Nancy Mairs reconstructs her past by exploring her erotic and emotional development in order to lay claim to her life—and women's lives in general. Lyrical, intense, and particular, flouting taboos and self-censorship, this acclaimed memoir explores the spaces that have shaped a life, including the "bone house" of her body.
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A mesmerizing, poetic recollection ... In the tradition of Virginia Woolf's A Room of One's Own ... the author has a gift for making very personal experiences resonate. —Los Angeles Times Book Review
"The book is about the ways in which the homes we occupy help shape our memories. Some of the passages are of hair-raising beauty ... This may well become a classic of its genre." —Booklist, starred review
"Nancy Mairs defies conventional autobiography as she defies conventional life.... We need to learn what she can tell us." —St. Louis Post Dispatch
"Because of her power as an essayist, readers will conclude along with Mairs that while she may live in other places, her 'bone house' is complete." —San Francisco Chronicle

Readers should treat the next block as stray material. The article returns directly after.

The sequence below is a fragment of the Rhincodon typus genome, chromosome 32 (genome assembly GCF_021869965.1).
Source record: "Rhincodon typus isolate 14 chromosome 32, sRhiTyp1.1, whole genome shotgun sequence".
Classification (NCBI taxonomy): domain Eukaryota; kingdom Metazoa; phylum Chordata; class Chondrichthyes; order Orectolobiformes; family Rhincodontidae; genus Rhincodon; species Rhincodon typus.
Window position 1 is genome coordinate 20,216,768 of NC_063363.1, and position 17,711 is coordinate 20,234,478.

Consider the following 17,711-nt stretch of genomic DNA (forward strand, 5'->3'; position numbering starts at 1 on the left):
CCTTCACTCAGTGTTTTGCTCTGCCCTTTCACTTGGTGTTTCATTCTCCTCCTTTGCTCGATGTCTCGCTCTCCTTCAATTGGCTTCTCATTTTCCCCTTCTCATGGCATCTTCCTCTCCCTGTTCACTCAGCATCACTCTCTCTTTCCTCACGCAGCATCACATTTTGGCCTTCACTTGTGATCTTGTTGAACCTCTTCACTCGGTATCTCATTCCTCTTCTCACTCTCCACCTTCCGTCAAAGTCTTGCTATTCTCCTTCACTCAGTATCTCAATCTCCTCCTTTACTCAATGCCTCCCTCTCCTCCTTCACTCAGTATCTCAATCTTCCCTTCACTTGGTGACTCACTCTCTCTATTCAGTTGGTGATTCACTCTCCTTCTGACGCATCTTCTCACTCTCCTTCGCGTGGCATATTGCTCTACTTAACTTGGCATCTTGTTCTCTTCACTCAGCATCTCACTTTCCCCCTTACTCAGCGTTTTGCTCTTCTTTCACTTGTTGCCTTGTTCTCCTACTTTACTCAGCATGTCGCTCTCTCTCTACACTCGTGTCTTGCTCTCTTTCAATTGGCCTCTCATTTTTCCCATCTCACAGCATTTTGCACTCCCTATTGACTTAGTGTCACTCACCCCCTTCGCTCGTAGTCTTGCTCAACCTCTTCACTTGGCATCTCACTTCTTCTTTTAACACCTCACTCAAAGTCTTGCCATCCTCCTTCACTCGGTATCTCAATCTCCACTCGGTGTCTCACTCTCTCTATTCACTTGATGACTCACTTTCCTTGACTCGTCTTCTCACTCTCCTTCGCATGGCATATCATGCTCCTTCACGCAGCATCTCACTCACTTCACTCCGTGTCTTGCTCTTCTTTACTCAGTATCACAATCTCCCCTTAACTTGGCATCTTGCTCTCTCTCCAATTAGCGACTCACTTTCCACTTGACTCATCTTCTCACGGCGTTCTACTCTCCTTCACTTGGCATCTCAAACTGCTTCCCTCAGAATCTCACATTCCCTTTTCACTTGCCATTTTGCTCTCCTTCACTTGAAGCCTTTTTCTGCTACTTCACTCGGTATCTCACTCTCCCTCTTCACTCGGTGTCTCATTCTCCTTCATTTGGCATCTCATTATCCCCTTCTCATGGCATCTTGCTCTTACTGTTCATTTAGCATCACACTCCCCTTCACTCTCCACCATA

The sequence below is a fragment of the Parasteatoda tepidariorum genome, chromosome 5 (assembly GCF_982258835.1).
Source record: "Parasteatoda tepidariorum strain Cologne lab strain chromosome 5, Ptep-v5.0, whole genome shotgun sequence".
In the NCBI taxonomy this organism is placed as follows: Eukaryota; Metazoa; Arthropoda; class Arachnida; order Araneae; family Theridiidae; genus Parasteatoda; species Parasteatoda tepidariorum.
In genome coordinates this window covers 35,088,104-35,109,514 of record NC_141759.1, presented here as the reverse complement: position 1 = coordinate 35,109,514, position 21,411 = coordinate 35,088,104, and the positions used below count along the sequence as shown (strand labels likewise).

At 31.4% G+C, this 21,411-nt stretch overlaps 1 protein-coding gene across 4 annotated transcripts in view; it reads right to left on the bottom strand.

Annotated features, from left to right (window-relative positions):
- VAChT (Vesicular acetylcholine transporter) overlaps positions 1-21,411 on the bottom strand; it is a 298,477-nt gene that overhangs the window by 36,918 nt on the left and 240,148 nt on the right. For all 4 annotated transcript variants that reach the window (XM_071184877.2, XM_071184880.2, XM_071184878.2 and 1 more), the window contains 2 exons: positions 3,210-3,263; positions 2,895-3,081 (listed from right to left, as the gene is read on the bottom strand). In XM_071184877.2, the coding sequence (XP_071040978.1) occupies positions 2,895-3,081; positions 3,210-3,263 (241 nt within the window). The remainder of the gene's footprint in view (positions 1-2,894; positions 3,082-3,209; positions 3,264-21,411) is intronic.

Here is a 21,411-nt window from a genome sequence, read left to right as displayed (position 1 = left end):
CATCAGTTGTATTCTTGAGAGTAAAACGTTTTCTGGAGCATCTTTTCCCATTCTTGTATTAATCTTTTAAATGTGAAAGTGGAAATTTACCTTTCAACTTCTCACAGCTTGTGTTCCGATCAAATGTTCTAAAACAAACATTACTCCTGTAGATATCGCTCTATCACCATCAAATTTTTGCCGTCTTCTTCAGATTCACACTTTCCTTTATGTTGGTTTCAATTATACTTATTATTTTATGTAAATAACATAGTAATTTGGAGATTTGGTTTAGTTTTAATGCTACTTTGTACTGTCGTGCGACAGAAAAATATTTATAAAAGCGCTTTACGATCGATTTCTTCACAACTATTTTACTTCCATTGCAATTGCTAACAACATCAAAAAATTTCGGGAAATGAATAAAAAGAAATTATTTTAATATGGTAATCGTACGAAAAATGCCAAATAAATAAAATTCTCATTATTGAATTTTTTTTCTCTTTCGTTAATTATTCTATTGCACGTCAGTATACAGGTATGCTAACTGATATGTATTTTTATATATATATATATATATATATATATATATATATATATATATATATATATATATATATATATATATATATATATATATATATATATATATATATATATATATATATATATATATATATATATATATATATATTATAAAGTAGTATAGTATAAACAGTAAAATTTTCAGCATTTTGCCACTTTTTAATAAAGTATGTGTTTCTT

"As brave and boldly candid as Plaintext ... A remarkable woman's clouded life, rich in themes both unique and broadly familiar, contemplated in deeply involving detail." —Kirkus, starred review
"To my knowledge, no woman, ever, has written with such frankness and so little selfpity. All women are in her debt." --Carolyn Kizer
"In this haunting, transformative memoir, Nancy Mairs' determination to be somebody ... is shot through with flashes of light.... She takes the deepest layer of personal experience and presents it as a gift, incandescent with meaning." --Sallie Bingham
Colored by experience, mind and body together shape and are reshaped by one's personal memories; for women, many have argued, it is the dimension of space, rather than the masculine dimension of time, that is life's primary medium. In middle age, poet/teacher Mairs (also a daughter, sister, parent, lover, mental patient, and victim of multiple sclerosis) writes out a life motivated by "the desire to contact others, to share my experiences with them, to stir them to recognition of the similarities that underlie their experiences and mine. . . ." She succeeds, providing a psychologically astute account of life in her particular "bone house" (i.e., body) that elicits not only interest and empathy but also the reader's own memories. Occasionally polemical in its feminism, this work ultimately rises above political explanations to reveal lived reality. For academic humanities collections as well as public libraries.
- Francisca Goldsmith, Berkeley P.L., Cal.
Copyright 1989 Reed Business Information, Inc.
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